In May this year, Iqbal Singh Chahal took charge as commissioner of the Brihanmumbai Municipal Corporation (BMC) amid the ongoing Covid-19 pandemic. Chahal has delivered promising results, lauded especially for controlling the spread of virus in the city’s slums. Aggressive contact tracing and quarantining of suspected cases has helped, Chahal says, adding that the BMC plans to do about 12,000-14,000 coronavirus tests per day in the next month. Edited excerpts:
Q. Is Mumbai out of Covid-19 danger yet?
If we compare the situation of Municipal Corporation of Greater Mumbai (MCGM) exactly a month back, on June 30, we had 76,000 cumulative cases and today we have 1,10,000...so we added about 1,100 cases every day on average. But the number of active cases a month back was 28,000, and today it has gone down to 20,000. If we also look at the rate of infection (one person infecting other people), it was 1.5 percent last month and yesterday, for the first time, we touched 0.97 percent (overall Mumbai average). These facts are quite reassuring.
Q. Can you tell us about the implications of the Sero-survey?
The Sero-survey has been very heartening, in fact I'm grateful to NITI Aayog and Tata Institute of Fundamental Research (TIFR), who joined hands with us for it. We found that 57 percent people have developed antibodies in the slums of Chembur, Matunga and Dahisar. In Mumbai, since 55 percent people live in slums, a huge population has developed this... we're very close to herd immunity. According to World Health Organization (WHO), when 60 percent people have developed antibodies herd immunity sets in.
Q. How much should daily cases fall further to say that Mumbai is out of the woods?
On July 1, when 1,100 to 1,200 cases came, we were doing only 3,600 to 3,700 tests every day. On July 30, 11,000 people were tested. We have increased our testing rate by three times. A few days ago, the number of cases also fell from 1,100 to 700.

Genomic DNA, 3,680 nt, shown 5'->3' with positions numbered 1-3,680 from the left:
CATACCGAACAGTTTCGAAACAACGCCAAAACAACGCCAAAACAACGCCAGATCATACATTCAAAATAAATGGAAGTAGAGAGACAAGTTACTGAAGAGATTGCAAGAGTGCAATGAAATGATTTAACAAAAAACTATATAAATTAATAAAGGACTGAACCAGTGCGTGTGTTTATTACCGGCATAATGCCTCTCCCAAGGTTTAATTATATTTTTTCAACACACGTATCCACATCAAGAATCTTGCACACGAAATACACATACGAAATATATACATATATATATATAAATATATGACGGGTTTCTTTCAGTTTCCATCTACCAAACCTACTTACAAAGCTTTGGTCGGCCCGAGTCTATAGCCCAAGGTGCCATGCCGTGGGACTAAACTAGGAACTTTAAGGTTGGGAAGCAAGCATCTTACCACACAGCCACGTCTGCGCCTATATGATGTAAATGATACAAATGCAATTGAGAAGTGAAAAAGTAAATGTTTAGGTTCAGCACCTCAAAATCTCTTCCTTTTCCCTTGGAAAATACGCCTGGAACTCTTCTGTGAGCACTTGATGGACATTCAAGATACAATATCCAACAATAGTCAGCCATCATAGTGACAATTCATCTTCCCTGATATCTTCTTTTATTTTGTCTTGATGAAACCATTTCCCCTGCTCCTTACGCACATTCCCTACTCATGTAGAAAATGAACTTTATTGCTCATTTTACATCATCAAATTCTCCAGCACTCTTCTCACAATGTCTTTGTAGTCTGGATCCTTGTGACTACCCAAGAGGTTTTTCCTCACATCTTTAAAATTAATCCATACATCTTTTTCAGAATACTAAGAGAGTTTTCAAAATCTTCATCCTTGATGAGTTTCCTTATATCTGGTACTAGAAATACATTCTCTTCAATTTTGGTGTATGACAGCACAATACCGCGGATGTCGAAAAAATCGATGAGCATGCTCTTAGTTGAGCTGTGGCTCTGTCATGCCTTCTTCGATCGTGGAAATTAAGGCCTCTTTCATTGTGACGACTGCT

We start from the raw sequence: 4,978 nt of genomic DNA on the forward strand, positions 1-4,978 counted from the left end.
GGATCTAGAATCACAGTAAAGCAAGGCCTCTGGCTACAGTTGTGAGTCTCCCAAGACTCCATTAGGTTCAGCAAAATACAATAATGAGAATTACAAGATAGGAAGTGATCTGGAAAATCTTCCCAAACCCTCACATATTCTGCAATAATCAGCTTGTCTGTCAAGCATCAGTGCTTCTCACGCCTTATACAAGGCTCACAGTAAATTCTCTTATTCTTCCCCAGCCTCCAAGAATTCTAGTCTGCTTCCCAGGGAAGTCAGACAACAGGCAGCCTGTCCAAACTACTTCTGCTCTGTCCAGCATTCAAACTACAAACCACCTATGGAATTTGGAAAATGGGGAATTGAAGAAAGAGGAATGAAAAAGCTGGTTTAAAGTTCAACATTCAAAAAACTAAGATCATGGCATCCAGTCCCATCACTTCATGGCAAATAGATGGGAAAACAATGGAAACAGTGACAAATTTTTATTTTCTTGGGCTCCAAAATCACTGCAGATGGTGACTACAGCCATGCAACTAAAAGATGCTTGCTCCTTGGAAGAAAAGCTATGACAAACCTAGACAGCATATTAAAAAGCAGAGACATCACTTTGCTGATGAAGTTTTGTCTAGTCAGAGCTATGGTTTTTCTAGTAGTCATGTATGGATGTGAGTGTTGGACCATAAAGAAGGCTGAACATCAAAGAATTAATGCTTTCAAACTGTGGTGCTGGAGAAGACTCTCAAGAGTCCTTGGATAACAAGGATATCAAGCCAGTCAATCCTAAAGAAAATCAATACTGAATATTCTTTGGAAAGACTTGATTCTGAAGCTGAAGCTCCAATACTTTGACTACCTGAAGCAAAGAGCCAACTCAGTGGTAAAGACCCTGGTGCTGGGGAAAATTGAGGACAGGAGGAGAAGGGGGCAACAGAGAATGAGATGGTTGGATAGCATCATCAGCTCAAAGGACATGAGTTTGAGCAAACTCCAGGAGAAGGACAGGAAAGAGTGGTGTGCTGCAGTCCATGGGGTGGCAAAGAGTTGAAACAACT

Q. Mumbai Metropolitan Region (MMR) (Kalyan, Dombivli, Thane, Mira road, Bhayandar etc) are still worries; how are you tackling this?
Our infection rate is below one percent in MCGM; if MMR was not around us, I can assure you that we would've opened up everything today. MCGM has a population of around 20 million. MMR comprises eight different municipal corporations starting from Vasai, Virar, Mira Road, Bhayandar; then we have Thane, Navi Mumbai, Panvel, and these account for another 20 million people.
Things over there not satisfactory. The case load and infection rate is very high, which is why we're not opening up. The moment we start trains, they will begin from MMR-Kalyan, Satara, Nalasopara, Vasai or Virar, and we will have almost 6 million people who travel to and fro...that's the reason we're not opening up fully.
Q. What plans to further scale testing in Mumbai?
We plan to do about 12,000 to 14,000 tests per day in the next month. We have enough hospital beds; for example, on July 30, more than 14,000 beds were lying vacant in hospitals. This doesn’t include quarantine beds and Covid care centres, which have full-fledged beds complete with doctors, oxygen and ICUs. When I took over in May, we only had 3,700 hospital beds in Mumbai; today, we have 23,000. About 5,000 beds are occupied by MCGM patients and we are also accommodating almost 3,000 patients from MMR who come in critical condition to our special hospitals.
Q. What are the lessons for the BMC and public health policy from this pandemic?